Looking around our home, it became clear that over the last five years the aesthetic appearance of our family room was not a priority. There was the rest of our house, in all of its lovely beige shades (not that there’s anything wrong with that!), then there was what resembled a daycare that we called a family room.
The kids’ toys covered the floor. Games and books were out of place and the craft area was slowly becoming the place that we put stuff when we didn’t know where it went.
But there comes a time in every parent’s life when they look around their family areas and snap. Our kids are growing up, they are more responsible and mommy wants nice things.
If you’ve reached your limit and are ready to update your family room, I’ve got some tips to help you update your room’s look while keeping your kids happy as well.
Change the colour
One of the quickest ways to update your space is to paint it. A fresh coat of paint brightens the room and hides years of scuff marks and fingerprints on the wall.
Ask an expert
The new CIL Ask An Expert service is a free resource that you can use to ask for design and colour advice. To use the service, just fill in the form on the CIL website, upload a photo and a CIL expert will get back to you within 48 hours. You can even tell them what type of ‘feel’ you want the room to have (eg. relaxed, playful, mature, etc).
I recently used this service and Susan, my CIL expert suggested that I consider Charred Clay (30YR 17/3410) for a feature wall with Pewter Grey (50YY 47/053) for the rest of the room. Prior to her email these colours were not on my radar at all.
After considering the advice from the free CIL Ask An Expert service, I spent a full week looking at paint swatches and holding them up around our family room. I looked at them during the daytime, at nighttime, with the lights on and at different angles. Then we made our decision. (Well, I made the decision. My husband is still colour blind and thought the grey was pink.)
We painted our feature wall Charred Clay (30YR 17/3410). I really liked the suggestion of grey for the rest of the walls, but once the swatch was in the room it looked too cool to be the main colour. I ended up compromising and went with CIL PLUS , exclusively available at RONA, in Toasty Grey (30YY 51/098), which is a warm grey, and chose to use the cooler grey tones on the accessories. The paint was great because it was a paint and primer in one, was easy to apply and best of all, virtually odourless.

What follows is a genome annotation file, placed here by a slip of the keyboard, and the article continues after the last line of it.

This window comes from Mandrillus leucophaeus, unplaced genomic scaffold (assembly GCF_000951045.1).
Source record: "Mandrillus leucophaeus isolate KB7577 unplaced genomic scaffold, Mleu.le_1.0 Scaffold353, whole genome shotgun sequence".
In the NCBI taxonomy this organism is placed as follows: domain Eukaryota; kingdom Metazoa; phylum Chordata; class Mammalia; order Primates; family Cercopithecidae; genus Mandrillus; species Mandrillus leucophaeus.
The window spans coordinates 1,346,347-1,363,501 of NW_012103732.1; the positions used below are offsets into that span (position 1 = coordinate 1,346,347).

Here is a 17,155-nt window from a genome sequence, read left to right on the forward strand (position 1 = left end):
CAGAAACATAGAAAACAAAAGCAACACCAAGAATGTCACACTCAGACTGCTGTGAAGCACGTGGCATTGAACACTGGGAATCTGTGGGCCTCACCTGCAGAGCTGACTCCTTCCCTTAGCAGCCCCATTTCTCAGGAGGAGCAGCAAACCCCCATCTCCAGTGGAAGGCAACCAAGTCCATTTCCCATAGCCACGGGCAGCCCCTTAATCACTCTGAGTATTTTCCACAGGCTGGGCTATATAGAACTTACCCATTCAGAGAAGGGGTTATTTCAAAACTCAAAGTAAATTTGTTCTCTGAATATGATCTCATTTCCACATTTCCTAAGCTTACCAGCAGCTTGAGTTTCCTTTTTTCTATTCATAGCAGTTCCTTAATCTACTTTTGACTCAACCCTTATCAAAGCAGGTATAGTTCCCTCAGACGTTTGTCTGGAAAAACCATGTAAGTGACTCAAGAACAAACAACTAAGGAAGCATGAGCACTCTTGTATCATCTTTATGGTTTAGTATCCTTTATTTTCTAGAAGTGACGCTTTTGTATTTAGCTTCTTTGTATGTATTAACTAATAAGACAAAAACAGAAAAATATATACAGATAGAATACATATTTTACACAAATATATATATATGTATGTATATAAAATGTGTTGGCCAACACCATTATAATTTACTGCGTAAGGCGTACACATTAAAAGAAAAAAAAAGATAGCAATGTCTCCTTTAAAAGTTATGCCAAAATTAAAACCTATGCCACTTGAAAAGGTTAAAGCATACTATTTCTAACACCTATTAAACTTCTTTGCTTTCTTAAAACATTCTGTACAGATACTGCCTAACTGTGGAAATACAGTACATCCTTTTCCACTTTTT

After the painting was done, we made a few other changes to create a family room for everyone to enjoy.
Make a toy list
List all of the games and toys your kids play with in your family room. Can any of the games or toys be moved to a child’s bedroom or basement? Are any toys completely ignored and can they be put into storage or donated/sold?
Look at the toys that remain. Can you add some stylish storage containers to organize and hide the toys you have left?
Create a kids area
Adding an area that is just for the kids organizes them too. Create an area where they can draw, play, create and add in a space to display the art they are most proud of. You can use clips or hanging picture frames to add their creativity to your room so it is theirs too.
The final result
The family room is both my husband’s and my favourite room now. It is inviting, comfortable and grown up. The fireplace that I once disliked fits in to the updated design nicely. The grey wall and accessories balance the warm colour of the feature wall.
After the final reveal to my husband, I caught him walking through the rest of the house. He still sees our home in terms of the family room and ‘the rest of the house’. Except now he wants to update the rest of the house to bring it up to the level that the family room has now set.
I see a lot of painting in my future. I hope Susan and CIL paint are ready for me.
Sheri publishes, and writes at This Bird’s Day where she shares all of the thoughts in her head without the voices. Sticking mainly with content for Canadians, Sheri shares family stories, product information and anything that fits into her (and her family’s) daily activities.